Wednesday 19 December 2018

'Tragic case' of gay couple hinges on claims of abuse

Accused: Desmond Duffy (70) arrives at the Central Criminal Court during his trial this week. Photo: Collins Courts
Accused: Desmond Duffy (70) arrives at the Central Criminal Court during his trial this week. Photo: Collins Courts
Nicola Anderson

Nicola Anderson

The case of a pensioner accused of murdering his partner is about the "fundamental human right" of a person to "defend themselves from attack", his counsel has told a jury.

Closing statements have been heard in the trial of Desmond 'Des' Duffy (70).

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He has pleaded not guilty to the murder of the man he described as his "life partner" for over 36 years, Desmond 'Dessie' Sullivan (59), at their home at Somerville Park, Rathmines, Dublin 6, on May 23, 2016.

Mr Duffy wept silently in court as his barrister Caroline Biggs SC said he had been treated "with contempt" by Mr Sullivan for decades.

In one incident, he'd had bleach poured over his head, had milk and beer thrown at him, while on the day before the incident, Mr Sullivan had broken a cup over his head.

Mr Sullivan had engaged in "risk-taking behaviour", she claimed, to the point where Mr Duffy had been forced to leave his house and walk the streets of Dublin. "Who does that unless they're living in fear?" she questioned.

She later said anyone facing this scenario would hopefully have somewhere to go - but Mr Duffy had not. He had no family and no confidence.

"He's an easy target because he will take it and because he is a gentleman," she said.

He loved Des Sullivan - but the history of abuse had to be put before the jury, she told them, so that they would "understand his mindset".

Friends had come voluntarily before the court, saying "wonderful things" about Mr Duffy and describing him as "a gentleman", because "the truth has to be told", she said.

Witnesses had told the court of the abuse, with one woman describing how Mr Sullivan had punched Mr Duffy and screamed at him while the accused was driving.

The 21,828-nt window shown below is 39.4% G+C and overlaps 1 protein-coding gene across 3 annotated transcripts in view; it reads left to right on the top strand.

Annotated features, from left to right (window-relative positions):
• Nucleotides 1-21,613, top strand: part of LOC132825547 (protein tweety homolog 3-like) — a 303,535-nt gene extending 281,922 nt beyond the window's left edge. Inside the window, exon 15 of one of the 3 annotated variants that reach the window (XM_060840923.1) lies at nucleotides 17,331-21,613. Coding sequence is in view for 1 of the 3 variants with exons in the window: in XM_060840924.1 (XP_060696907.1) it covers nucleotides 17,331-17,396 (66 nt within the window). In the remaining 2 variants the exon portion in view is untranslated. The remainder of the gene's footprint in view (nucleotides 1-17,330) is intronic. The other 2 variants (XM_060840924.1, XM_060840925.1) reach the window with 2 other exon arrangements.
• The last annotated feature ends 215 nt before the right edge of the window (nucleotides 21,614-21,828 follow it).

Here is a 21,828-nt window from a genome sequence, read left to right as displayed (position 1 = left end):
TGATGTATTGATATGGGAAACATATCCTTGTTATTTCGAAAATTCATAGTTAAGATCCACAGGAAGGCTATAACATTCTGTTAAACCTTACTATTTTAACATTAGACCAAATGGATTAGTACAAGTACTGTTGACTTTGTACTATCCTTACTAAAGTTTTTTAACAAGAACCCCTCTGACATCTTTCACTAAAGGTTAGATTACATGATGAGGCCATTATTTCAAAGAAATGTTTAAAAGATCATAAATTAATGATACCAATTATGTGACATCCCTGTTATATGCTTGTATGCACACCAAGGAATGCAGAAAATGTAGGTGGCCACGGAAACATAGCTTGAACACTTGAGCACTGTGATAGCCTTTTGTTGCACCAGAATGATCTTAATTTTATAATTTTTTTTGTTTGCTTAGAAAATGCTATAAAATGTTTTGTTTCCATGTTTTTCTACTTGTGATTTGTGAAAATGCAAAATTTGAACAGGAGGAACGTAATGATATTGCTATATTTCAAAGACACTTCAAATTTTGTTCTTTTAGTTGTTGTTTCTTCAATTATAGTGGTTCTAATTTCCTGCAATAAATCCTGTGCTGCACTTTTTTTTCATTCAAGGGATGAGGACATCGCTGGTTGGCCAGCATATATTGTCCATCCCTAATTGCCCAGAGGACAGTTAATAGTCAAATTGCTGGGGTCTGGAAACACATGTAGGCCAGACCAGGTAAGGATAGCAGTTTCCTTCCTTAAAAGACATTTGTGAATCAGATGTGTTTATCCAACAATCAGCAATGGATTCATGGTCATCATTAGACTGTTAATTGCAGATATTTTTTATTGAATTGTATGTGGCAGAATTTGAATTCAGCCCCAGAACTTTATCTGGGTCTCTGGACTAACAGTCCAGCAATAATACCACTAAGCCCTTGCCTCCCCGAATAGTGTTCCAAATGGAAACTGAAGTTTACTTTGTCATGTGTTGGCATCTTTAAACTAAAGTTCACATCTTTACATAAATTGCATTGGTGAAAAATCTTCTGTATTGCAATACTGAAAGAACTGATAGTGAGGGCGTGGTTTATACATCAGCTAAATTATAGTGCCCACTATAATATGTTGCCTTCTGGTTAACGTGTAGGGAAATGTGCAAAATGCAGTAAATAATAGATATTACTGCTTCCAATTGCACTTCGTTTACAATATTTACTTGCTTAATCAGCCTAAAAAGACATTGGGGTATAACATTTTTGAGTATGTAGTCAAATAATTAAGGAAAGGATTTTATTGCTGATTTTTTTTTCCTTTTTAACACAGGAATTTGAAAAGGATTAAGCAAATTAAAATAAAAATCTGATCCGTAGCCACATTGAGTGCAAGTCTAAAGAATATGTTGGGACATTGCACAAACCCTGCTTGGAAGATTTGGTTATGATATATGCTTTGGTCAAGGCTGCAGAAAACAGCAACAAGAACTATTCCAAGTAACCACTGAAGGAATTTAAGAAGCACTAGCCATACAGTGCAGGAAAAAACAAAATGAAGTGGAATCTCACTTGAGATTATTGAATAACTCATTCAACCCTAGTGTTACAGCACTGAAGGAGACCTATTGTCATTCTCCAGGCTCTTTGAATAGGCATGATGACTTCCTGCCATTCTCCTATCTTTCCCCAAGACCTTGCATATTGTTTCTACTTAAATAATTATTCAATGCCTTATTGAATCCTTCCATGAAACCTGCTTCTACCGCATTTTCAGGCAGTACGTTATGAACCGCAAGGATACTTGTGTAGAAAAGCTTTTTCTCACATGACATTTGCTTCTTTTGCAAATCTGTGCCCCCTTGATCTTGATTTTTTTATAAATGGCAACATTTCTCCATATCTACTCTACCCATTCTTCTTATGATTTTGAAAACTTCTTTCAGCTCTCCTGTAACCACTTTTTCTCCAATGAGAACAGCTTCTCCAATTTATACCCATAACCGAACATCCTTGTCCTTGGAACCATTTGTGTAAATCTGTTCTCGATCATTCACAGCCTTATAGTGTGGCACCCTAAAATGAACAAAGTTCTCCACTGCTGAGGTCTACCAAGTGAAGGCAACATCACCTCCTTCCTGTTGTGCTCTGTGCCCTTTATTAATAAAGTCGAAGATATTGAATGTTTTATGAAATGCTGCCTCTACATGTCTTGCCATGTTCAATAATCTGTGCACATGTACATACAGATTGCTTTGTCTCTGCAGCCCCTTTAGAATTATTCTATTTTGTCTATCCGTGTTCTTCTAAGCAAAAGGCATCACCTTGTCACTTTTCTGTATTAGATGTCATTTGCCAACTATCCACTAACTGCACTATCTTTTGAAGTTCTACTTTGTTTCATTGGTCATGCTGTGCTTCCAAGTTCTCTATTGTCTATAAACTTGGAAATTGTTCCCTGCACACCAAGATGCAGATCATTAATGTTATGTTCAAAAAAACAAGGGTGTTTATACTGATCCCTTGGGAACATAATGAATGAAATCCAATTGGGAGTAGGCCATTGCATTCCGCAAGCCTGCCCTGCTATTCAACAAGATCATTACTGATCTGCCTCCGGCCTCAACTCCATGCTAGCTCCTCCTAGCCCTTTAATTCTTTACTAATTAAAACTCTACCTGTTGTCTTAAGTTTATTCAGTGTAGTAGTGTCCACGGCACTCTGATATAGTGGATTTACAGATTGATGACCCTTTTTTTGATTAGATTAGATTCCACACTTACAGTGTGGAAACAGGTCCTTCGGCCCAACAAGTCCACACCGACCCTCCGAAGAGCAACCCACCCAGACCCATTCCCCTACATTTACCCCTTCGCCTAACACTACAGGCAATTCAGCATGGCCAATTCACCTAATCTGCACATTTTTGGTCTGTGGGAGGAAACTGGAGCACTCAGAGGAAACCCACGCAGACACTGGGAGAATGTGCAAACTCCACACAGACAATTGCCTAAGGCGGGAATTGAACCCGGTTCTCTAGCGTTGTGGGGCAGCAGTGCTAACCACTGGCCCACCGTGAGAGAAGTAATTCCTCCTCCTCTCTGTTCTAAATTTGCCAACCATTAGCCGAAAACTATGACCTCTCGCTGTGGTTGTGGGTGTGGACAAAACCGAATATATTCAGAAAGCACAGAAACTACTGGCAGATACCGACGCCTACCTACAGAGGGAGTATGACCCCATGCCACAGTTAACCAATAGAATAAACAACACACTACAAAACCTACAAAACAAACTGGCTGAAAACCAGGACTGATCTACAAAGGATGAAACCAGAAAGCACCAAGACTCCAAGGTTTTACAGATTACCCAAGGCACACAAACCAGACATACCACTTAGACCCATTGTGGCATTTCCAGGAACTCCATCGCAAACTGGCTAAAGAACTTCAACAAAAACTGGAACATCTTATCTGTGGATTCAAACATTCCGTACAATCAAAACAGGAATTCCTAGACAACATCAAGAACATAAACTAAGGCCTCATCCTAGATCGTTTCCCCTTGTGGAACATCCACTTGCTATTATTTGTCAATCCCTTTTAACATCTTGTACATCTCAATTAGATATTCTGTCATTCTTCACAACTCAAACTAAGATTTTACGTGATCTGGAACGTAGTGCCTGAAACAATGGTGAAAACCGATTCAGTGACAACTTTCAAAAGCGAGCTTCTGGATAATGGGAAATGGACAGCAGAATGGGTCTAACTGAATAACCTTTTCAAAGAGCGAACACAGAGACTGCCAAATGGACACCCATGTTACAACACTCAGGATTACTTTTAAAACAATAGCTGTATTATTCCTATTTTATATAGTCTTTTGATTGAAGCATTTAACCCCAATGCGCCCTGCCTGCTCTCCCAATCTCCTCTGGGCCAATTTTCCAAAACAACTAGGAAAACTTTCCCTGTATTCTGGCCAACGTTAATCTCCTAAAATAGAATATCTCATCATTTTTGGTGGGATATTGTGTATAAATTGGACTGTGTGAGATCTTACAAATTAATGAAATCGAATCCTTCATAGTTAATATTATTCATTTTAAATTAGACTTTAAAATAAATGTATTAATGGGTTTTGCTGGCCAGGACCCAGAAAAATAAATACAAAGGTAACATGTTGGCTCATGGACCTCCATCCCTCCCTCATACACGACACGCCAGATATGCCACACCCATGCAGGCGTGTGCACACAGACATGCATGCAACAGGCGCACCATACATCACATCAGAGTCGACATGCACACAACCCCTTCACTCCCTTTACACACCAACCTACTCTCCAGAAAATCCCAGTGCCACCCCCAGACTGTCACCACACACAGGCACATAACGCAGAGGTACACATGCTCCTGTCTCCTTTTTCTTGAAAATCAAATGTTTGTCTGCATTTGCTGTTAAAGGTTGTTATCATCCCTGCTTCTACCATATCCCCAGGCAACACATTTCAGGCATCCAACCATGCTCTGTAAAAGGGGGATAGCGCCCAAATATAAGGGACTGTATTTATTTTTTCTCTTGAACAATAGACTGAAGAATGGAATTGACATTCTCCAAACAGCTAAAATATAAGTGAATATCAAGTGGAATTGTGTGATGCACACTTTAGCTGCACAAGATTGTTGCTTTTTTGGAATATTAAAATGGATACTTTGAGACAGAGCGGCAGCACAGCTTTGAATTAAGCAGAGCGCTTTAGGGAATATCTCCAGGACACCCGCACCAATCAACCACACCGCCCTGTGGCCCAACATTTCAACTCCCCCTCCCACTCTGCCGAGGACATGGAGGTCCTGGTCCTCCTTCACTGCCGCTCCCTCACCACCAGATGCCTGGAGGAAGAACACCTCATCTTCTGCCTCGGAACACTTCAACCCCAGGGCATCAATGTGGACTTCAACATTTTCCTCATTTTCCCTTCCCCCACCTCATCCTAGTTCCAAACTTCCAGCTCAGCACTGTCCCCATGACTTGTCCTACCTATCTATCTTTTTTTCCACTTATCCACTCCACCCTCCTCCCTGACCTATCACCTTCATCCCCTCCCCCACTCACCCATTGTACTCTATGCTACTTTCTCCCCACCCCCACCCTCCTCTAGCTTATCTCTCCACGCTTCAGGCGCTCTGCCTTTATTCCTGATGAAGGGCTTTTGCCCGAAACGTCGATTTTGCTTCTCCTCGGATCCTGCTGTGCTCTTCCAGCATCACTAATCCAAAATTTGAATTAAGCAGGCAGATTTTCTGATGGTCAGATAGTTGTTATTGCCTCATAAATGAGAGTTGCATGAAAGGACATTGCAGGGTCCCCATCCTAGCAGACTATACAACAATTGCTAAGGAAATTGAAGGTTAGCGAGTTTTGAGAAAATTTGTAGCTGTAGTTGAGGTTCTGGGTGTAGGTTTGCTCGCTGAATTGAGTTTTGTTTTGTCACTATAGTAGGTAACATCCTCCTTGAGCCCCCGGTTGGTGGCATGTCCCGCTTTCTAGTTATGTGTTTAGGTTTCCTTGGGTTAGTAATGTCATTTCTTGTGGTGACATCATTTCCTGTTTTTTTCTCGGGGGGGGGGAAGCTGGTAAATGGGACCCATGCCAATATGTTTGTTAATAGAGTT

Another described how the deceased ordered Mr Duffy to get down on his hands and knees to pick up dog food he had spilled. They also described how Mr Sullivan had danced at the funeral of Mr Duffy's brother.

Ms Biggs asked the jury to consider that the evidence of witnesses and State Pathologist Professor Marie Cassidy was consistent with what Mr Duffy said in Garda interviews and with bruising on the back of his hand which showed how he had tried to defend himself against an assault by Mr Sullivan that night.

The evidence was also consistent with his account of how he had used the fingers and thumb of his right hand to apply pressure to Mr Sullivan's neck. Mr Duffy's neighbours had heard him calling out for help "in desperation and fear" in the moments before Mr Sullivan died.

She said Mr Duffy was entitled to defend himself from an assault and if there is a reasonable possibility that he used no more force than was necessary, the jury must acquit.

If they believed he was acting in self-defence but used more force than was necessary, they should find him guilty of manslaughter.

Prosecution counsel Conor Devally SC told the jury the accused had said from the outset that he was acting in self-defence but said Mr Duffy had become angry.

"Taunted, angry, he has taken a stand. This is a new event - it cannot go on," he said. "He didn't push him away, he advanced and pushed him into an alcove." He said Mr Duffy had no bruising despite his claims of being punched in the head. He could have "easily walked away".

Judge Paul McDermott told the jury that elements of this case were "fundamentally tragic" but it could not be decided on grounds of "sympathy or empathy".

He said that if the prosecution had proved beyond reasonable doubt that the accused was not acting in self-defence, they must then consider whether Mr Duffy was provoked by Mr Sullivan's actions to the point where he suffered a sudden and temporary loss of self-control to such an extent that he was unable to prevent himself from committing the acts that led to Mr Sullivan's death.

If that is reasonably possible, the accused is not guilty of murder, but guilty of manslaughter, he told them.

The trial continues.

Irish Independent

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